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It was really just a matter of time.
February 27, 2014 5:27 PM   Subscribe


 
No backstory or explanation of why this is interesting?
posted by RustyBrooks at 5:31 PM on February 27 [3 favorites]


I want to put these on my quad skates SO BAD.
posted by Narrative Priorities at 5:32 PM on February 27 [2 favorites]




If you read the comments in Pope Guilty's link, you'll see that the inventor shows up to defend his wheels. One thing that stands out in the PR material and in his reply is the emphasis on the wheel being "square" and "a perfect cube", neither of which are true. I don't get why he focuses so much on that part. It sounds vaguely cult-ish.
posted by ymgve at 5:50 PM on February 27 [2 favorites]


Not everybody is impressed.

It is good enough for the demographic who will ingest plastic-looking neon food, believe inks and dyes make them cool or different and can be talked into believing in goat eggs even if they are surgically attached to their smartphones. Every generation has their acceptable goofiness...
posted by Alexandra Kitty at 5:52 PM on February 27


I really wish someone could get the message out that showing up to argue with trolls/haters and defend your own work basically NEVER EVER goes well.

Reminds me of the true detective thread, and the smug writer showing up to poop on the trolls.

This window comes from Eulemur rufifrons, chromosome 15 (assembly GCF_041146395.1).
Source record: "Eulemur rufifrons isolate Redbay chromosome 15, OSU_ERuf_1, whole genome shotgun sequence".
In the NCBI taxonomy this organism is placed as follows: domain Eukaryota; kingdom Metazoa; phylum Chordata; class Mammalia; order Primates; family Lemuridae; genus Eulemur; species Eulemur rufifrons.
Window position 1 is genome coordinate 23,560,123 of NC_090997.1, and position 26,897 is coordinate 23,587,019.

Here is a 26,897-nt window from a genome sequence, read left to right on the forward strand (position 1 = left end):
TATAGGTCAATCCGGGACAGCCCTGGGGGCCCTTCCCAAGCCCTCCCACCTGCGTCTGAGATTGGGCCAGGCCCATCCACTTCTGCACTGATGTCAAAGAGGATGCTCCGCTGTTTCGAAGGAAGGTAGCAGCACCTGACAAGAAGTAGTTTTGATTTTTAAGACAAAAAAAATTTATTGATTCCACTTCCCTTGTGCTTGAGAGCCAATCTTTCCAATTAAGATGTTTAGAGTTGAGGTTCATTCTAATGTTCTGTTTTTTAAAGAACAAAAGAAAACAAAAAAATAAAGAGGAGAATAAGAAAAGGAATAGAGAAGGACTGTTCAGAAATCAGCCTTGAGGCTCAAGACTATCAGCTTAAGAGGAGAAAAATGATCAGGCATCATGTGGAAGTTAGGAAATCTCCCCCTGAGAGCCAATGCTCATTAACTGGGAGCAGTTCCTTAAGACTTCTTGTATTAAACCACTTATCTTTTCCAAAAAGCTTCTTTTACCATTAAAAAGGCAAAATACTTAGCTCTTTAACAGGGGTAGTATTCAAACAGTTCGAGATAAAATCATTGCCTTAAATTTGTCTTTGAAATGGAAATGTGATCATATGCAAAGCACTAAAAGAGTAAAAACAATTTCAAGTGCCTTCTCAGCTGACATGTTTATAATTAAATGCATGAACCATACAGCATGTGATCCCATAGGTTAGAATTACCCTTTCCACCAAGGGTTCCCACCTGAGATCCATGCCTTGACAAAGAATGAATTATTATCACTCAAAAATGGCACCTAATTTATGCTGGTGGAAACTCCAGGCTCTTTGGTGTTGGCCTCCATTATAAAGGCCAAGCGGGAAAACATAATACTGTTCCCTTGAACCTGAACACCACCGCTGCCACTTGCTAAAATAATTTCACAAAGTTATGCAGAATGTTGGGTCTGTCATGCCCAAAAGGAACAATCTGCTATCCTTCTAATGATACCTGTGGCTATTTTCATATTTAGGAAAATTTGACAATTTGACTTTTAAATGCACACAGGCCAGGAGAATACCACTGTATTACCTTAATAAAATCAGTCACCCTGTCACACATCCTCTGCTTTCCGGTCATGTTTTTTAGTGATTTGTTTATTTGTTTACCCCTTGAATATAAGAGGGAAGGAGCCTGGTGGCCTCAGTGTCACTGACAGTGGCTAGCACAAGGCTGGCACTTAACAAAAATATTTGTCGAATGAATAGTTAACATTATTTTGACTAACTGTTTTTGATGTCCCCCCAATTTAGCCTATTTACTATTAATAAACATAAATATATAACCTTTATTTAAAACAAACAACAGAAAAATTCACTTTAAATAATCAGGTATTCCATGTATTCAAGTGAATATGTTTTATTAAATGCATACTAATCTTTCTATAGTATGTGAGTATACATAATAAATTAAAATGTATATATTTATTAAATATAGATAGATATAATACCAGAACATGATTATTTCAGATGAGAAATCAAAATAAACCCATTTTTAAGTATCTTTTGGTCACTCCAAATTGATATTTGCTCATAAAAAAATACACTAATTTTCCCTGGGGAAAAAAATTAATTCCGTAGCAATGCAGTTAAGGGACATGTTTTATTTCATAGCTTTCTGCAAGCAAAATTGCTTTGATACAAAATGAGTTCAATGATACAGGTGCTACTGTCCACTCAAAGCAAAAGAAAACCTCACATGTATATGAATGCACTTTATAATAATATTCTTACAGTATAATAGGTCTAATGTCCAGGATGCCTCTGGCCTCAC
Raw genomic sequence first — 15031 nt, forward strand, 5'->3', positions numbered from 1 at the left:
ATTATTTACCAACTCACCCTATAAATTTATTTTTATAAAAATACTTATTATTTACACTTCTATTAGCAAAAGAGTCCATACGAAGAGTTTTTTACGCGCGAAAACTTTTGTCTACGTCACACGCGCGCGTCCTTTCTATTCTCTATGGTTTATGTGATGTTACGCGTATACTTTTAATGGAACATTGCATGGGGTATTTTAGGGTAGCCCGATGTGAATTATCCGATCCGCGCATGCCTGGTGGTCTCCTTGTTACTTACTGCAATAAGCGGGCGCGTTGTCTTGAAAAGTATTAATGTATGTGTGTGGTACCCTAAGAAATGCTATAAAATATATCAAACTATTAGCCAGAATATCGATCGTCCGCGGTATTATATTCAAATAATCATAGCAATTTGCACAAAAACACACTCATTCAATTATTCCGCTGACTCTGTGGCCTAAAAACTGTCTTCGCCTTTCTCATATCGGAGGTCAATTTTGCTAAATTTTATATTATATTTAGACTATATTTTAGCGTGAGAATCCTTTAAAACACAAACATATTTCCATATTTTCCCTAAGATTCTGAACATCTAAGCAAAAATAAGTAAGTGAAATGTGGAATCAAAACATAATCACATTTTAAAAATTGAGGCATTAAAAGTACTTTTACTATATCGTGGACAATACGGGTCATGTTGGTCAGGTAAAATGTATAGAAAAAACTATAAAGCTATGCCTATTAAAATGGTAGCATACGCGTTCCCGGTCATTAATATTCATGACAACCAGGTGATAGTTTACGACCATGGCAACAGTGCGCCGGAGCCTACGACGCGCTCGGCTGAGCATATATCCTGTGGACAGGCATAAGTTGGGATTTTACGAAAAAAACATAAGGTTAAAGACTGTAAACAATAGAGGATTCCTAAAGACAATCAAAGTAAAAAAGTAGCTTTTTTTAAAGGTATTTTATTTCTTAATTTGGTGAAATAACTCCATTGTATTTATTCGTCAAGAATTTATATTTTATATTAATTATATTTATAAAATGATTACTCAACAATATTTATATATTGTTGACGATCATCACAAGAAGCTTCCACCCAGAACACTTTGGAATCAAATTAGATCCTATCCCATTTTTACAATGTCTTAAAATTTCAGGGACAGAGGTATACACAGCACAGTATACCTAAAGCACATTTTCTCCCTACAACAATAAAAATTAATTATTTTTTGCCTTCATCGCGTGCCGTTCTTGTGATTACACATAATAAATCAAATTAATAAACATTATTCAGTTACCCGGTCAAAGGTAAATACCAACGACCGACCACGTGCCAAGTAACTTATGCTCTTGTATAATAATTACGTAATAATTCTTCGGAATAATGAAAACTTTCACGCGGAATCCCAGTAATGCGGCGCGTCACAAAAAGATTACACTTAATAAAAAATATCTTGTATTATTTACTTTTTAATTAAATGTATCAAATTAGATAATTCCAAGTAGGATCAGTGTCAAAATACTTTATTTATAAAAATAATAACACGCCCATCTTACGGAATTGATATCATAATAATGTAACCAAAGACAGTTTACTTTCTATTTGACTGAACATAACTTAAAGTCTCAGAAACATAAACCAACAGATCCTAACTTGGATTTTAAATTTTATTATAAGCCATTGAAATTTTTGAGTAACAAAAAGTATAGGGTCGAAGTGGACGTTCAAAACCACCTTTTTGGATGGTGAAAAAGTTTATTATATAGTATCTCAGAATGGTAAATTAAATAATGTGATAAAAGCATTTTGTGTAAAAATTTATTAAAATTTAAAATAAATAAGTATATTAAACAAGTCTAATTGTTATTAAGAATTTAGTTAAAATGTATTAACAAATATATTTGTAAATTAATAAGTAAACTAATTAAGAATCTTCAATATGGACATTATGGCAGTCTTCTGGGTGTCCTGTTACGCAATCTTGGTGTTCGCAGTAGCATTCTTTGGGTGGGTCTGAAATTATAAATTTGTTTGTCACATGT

You never convince anyone, and you just make an ass of yourself.
posted by emptythought at 5:53 PM on February 27 [1 favorite]


Yeah, that… is true about the culty-soundingness. There seems to be a possibility that the inventor stumbled upon something that works but doesn't really know why, as well as a possibility that it doesn't necessarily work as well as he thinks and simply seems to because he (and the testers) are paying more attention to the wheels themselves than usual. It mostly just seemed fairly intriguing.
posted by DoctorFedora at 5:53 PM on February 27


One thing that stands out in the PR material and in his reply is the emphasis on the wheel being "square" and "a perfect cube", neither of which are true.

I think he isn't so much re-inventing the wheel as reinventing the cube.


I am looking at a cube right now, and that thing is not a cube.
posted by louche mustachio at 5:58 PM on February 27 [2 favorites]


A response to the inventor from the comments:
What you have created is a wheel with sine wave treads. It looks cool and it may even have some benefits. Can't that be enough? Why flout 9th-grade geometry along the way?

I basically think that's right. I mean, even if they work the same as, or slightly worse than, normal skateboard wheels, the fact that they look cool and bizarre and still work at all is going to be a selling point.